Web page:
Friday , September 22 2017
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Car window tints can be dangerous

After years of intermittent, mainly soft window tinting, the practice is getting bolder and the shades of tint darker. If the earlier shades were lighter; allowing in more than 70% light, the current trend is for darker shades; sometimes letting in about only 5% light.

We will not go into details of why more and more vehicle owners are going for tints and darker ones; suffice to say most do not want people seeing what is in their vehicle. This is not only an issue of privacy but also of security. It is believed thieves are less likely to break into a car when they cannot see what is in it to steal.

Some users claim tinted windows reduce glare, keep the vehicle cooler, and protects the vehicle interiors and others think it makes the car look cool. At other times, owners believe it makes the car look cooler. It also keeps the direct sunlight from fading the upholstery and cracking the plastic.  In some cases, the tint might be a response to a medical condition of the vehicle user such as skin conditions including sunburn, lupus, sunlight allergy, photosensitivity, and melanoma skin cancer.

There is also currently no law in Uganda prohibiting tinting of any kind as is the case in other jurisdictions.

However, there is a downside to tinting. It should be noted that most new cars come with almost the maximum tint as standard. This is designed to keep some dangerous ultraviolet light from harming vehicle occupants. What is meant by tint in the cases we are discussing is added by specialist fitters that use films on the inside of windows.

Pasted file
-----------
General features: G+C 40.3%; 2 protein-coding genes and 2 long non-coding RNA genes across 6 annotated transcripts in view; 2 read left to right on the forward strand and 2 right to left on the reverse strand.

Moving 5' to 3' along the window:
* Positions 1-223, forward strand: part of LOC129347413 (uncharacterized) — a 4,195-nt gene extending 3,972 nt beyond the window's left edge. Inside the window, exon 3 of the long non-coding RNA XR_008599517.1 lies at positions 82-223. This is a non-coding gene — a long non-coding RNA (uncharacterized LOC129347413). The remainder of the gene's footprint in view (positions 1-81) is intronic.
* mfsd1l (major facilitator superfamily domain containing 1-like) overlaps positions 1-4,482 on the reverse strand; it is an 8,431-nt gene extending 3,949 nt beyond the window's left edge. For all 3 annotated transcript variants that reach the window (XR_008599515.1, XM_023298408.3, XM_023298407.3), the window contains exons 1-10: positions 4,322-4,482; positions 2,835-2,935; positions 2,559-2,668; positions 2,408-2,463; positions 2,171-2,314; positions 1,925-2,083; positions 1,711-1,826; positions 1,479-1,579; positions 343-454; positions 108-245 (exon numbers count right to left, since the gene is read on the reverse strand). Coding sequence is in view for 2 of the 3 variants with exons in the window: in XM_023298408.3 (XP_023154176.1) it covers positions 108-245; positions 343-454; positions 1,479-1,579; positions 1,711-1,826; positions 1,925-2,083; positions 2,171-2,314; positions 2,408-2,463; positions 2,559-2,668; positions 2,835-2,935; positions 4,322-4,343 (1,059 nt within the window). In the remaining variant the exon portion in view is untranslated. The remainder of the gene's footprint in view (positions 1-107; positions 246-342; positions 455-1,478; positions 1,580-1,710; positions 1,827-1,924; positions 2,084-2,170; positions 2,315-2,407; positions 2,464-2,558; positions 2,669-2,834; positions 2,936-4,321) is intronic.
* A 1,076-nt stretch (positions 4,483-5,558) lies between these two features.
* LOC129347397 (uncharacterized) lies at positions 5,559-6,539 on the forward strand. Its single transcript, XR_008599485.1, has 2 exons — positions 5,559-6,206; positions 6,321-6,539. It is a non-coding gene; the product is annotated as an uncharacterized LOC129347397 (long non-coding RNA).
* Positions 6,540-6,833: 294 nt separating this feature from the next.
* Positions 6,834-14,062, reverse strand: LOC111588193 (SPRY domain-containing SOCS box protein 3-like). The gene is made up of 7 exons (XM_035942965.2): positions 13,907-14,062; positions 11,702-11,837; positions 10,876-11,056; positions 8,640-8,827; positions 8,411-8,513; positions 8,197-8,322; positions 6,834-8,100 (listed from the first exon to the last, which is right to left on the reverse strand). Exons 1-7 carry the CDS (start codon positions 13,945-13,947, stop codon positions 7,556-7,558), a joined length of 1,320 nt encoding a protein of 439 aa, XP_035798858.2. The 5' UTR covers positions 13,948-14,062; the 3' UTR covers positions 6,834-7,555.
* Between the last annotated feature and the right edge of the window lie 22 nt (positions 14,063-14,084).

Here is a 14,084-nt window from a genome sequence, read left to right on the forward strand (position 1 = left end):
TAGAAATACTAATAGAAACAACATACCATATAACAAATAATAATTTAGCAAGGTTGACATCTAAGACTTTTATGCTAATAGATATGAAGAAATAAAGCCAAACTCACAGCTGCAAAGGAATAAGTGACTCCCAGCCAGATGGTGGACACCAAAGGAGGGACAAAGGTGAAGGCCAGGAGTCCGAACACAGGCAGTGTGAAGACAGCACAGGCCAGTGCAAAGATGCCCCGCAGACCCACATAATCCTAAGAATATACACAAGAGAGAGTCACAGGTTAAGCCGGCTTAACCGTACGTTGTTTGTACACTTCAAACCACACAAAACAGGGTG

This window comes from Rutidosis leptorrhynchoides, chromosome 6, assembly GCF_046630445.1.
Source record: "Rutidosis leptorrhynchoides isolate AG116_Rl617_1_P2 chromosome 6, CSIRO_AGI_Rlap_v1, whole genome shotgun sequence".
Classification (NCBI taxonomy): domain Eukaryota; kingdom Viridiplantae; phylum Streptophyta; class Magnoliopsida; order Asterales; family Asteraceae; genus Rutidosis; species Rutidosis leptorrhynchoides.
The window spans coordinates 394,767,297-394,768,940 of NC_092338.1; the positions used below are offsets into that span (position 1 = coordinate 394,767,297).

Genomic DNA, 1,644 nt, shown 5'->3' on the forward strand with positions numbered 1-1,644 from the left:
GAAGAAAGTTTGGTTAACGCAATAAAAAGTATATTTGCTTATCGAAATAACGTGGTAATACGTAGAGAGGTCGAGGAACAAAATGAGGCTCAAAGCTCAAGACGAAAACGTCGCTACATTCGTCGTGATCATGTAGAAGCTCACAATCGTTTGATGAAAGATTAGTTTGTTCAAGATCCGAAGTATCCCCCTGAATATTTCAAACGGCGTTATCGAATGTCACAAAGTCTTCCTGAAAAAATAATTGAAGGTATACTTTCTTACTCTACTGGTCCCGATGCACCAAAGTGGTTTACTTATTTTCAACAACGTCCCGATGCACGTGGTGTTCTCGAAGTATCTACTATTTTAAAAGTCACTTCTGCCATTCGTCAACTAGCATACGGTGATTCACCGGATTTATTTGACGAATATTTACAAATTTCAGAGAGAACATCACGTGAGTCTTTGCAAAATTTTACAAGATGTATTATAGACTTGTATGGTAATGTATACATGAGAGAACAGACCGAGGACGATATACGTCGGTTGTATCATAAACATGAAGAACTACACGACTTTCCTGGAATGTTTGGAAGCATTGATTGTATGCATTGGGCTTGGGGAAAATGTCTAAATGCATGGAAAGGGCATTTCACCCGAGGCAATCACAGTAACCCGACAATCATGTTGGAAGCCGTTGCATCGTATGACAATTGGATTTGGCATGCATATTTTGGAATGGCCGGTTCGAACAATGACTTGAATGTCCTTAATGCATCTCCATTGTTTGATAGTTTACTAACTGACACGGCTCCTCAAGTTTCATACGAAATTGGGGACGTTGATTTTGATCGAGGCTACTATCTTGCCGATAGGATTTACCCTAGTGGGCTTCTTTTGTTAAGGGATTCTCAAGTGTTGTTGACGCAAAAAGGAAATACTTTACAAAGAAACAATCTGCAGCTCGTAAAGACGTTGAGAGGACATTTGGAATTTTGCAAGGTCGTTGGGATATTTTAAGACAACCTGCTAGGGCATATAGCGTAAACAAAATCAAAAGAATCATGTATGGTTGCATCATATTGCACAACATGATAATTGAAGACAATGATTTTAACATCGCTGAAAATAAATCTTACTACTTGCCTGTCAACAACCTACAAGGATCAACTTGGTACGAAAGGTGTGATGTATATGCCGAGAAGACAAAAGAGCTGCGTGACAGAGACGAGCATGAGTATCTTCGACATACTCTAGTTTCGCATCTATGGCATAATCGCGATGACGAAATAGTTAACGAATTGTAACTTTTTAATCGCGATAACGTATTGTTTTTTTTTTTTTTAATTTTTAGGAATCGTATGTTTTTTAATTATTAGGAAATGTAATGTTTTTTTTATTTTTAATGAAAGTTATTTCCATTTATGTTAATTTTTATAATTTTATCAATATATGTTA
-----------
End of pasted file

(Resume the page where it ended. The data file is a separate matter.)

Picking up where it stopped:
Tint, as in the film applied to the inside of a window, changes the way the glass is designed to react in the event of an accident. Vehicle windows are designed to shatter into tiny peanut-size fragments to reduce impact during accidents. The tint film changes that by holding the glass more solidly together. In case of accidents, this mean the glass becomes a solid cutting agent that can be quite dangerous to driver and passengers.

In other cases where the so called `limo’ tint (the darkest black which allows less that 5% light through) is used on all side windows and rear windows (a few cars do it on three quarters of windshield), the tint might become a safety hazard.

Some heavy tinting is generally known to impede driver visibility and awareness of road environment and condition. Most missed (and therefore endangered) are pedestrians and cyclists.

It makes eye contact, gesturing, and other none verbal cues that are often necessary between motorist difficult if not impossible. Dark windows are especially dangerous during night driving as they obstruct driver’s ability to see road signs. Some people have likened the experience driving at night while wearing sunglasses. In cases why right of way is negotiated at point of interaction, drivers need to make eye contact to agree who goes first, sometimes hand gestures are involved. This also applied to communication between driver and pedestrian. Sometimes the driver wants to make eye contact for the pedestrian to either go ahead and cross or watch out. Unfortunately, tints make this quite difficult. That could explain why, in some jurisdictions, tinting is permitted on other windows except the front.

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One comment

  1. Nice article and you make a lot of valid points that people may not consider when choosing the correct shade for their car. You also mentioned some of the benefits that window film provides, and for skin conditions, window film is recommended by the Skin Cancer Foundation because it does so much good.

    Keep up the good work!

    Steve

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